What Christie's investment in Art Money means for Australian artists
POSTED 20 Feb 2023
Art Money CEO Paul Becker reveals what it means to bring Christie’s on board this Aussie-founded, global marketplace for art.
Christie’s Ventures, which kicked off in July last year, is a venture capital arm of the global auction giant. Art Money is among its first fintech investments. Clearly, a coup for the Australian art business – which allows collectors to pay for artworks via interest-free instalments, while living with them – it is also a global signal of market confidence.
ArtsHub caught up with entrepreneur Paul Becker, Founder and CEO of Art Money, ahead of boarding a plane to London, to ask what the investment means for Australian artists and galleries.
‘This industry validation from one of the art market’s leading brands is a game changer not only for Art Money, but also for the Australian art community,’ says Becker. ‘We have an incredible opportunity to make change for the better in the art world – building a sustainable creative economy – and I am 100% committed to achieving that long-term vision, alongside the right investors who can help us achieve it,’ he tells ArtsHub.
Becker says the deal has two big benefits for Australian artists. Immediately, ‘the accelerated adoption of Art Money in the primary market, will directly support artists to sell more works at higher price points,’ he explains.
‘Second, in the long term, we aim to change the paradigm that most artists do not benefit from secondary market (auction) sales.’ Breaking that down, he says, ‘I see working toward an industry-wide global artists resale royalty program as an important step toward a sustainable creative economy. We are currently working with partners, such as Art Basel-backed [blockchain] Arcual, to bring this to market, and a close relationship with partners, such as Christie’s, will only help this vision come to life in the long term.’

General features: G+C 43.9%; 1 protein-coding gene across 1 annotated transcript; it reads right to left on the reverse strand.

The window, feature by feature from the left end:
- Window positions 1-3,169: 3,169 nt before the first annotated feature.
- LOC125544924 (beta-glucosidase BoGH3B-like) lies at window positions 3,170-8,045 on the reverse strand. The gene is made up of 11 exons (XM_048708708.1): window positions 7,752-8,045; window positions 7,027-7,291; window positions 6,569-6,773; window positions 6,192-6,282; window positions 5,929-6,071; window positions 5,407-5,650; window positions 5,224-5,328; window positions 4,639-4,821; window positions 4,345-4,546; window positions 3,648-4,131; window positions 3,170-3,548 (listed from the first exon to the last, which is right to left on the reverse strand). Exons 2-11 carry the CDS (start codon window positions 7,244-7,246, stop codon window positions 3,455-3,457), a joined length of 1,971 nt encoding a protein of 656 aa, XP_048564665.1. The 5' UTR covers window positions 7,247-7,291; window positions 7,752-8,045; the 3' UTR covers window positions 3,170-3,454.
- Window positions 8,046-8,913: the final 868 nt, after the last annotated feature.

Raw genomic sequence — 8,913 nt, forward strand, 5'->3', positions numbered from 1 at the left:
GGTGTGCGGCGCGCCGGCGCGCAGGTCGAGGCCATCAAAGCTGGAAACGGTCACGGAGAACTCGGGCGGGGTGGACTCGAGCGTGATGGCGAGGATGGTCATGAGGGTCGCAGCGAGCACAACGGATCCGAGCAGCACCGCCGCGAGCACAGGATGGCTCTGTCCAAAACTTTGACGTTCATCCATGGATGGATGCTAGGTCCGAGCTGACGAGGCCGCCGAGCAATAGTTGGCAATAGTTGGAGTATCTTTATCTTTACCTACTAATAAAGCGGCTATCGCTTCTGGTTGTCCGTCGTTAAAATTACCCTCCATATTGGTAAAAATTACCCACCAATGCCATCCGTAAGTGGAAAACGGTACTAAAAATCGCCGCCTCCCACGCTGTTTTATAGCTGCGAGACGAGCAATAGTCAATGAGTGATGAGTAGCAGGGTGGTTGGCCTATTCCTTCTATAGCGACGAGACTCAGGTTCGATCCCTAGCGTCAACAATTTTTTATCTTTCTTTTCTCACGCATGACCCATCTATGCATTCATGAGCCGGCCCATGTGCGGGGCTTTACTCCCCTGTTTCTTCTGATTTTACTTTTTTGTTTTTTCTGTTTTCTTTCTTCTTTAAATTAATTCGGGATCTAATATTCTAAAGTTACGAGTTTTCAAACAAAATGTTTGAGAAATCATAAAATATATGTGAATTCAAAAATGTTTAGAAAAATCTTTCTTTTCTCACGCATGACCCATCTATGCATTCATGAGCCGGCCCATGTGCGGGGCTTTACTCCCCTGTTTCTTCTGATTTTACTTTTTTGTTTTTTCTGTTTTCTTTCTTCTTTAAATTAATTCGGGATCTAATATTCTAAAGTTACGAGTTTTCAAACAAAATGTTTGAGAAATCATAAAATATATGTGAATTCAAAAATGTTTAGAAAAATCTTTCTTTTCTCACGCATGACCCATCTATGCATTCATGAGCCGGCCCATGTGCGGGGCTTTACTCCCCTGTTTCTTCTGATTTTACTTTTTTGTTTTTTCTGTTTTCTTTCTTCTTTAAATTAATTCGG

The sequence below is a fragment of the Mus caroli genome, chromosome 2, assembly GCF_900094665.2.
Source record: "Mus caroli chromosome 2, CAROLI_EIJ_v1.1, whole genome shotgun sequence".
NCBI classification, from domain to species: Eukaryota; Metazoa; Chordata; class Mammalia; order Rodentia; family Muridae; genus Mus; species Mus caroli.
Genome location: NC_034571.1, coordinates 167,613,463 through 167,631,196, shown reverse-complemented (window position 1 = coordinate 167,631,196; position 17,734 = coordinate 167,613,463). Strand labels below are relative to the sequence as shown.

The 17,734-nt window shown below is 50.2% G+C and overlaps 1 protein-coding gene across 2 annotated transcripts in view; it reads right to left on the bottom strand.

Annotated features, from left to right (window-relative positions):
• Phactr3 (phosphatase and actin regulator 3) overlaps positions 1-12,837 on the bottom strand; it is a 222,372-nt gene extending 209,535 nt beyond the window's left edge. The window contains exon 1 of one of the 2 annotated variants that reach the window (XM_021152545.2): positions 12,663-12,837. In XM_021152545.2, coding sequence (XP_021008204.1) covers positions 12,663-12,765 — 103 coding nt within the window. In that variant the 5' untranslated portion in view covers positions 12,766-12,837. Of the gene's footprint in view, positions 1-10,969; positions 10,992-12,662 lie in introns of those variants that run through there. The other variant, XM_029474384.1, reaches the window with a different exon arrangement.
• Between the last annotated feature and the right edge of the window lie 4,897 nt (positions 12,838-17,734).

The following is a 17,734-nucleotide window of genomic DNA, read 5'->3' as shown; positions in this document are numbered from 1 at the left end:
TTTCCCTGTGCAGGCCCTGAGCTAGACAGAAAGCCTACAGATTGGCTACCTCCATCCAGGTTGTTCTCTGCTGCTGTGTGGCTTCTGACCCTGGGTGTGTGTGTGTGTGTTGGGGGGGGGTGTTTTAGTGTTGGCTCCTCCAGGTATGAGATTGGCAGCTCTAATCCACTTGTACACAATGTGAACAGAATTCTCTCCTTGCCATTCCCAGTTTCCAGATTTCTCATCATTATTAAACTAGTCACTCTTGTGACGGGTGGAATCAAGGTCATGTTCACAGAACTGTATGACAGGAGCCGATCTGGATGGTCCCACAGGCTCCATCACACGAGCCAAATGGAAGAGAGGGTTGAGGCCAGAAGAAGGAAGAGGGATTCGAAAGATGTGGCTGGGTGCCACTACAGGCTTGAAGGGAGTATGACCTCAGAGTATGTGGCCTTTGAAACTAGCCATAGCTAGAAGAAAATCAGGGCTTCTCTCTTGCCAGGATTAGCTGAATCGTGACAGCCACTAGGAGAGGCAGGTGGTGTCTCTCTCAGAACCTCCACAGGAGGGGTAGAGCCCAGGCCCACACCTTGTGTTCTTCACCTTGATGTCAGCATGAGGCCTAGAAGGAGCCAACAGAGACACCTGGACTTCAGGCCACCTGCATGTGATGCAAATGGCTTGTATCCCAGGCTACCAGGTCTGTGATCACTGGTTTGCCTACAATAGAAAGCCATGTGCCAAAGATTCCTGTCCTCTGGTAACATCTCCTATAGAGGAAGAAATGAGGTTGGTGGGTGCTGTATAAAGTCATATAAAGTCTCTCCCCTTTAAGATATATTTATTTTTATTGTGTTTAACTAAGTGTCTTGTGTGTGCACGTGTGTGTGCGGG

Becker admits that while ‘we are not there yet, we want to open up those pathways’.
Let’s talk dollars
AFR reports Art Money is expected to gain access to ‘a $US1 billion slice of Christie’s annual sales in the coming 12 months’. Becker says that ‘while nothing is guaranteed’, on paper (and at the current products and price points in the UK and US), ‘US$1 billion would in theory be the “addressable market” for Art Money through Christie’s sales alone’.
In return, Christie’s gets a RegTech, finance and payment solution for its art buyers, at a time of regulatory change. Just to be clear about this deal, the Christie’s Ventures investment is for a non-controlling equity stake. In layman’s terms, Becker explains, ‘They have bought shares in Art Money, as over 100 investors have, including many from the industry. They don’t own us, they don’t have control, they don’t have a board seat [and] they don’t have any more influence than any other major strategic partner would.’ Essentially, it is a commercial partnership.
Becker says, ‘The bigger picture is that we want Art Money to be the default way people [use] to buy art whether that is through finance (interest free or buyer’s premium), RegTech (AML/KYC) or (in future) payments.’
For those of you new to these terms, RegTech (Regulatory Technology) is a booming new industry of tools to help companies and organisations navigate the rising tide of regulatory compliance. Anti-Money Laundering (AML) and Know Your Customer (KYC) is the process of obtaining and verifying customer identity to prevent financial crimes.
Complex stuff, given the rate of change in fintech circles and the global art business, which has largely suffered from loose regulation. Becker adds that they face ‘one further regulatory process, which we expect to complete this year’ to bring Art Money up to a level to escalate the growth they imagine.
He continues, ‘Our commitment to artists, galleries and the primary market remains undiminished, and Christie’s investment will help accelerate that. They are a smart and engaged partner, understanding that their investment in Art Money is going to accelerate impact across the whole industry, not just for them.’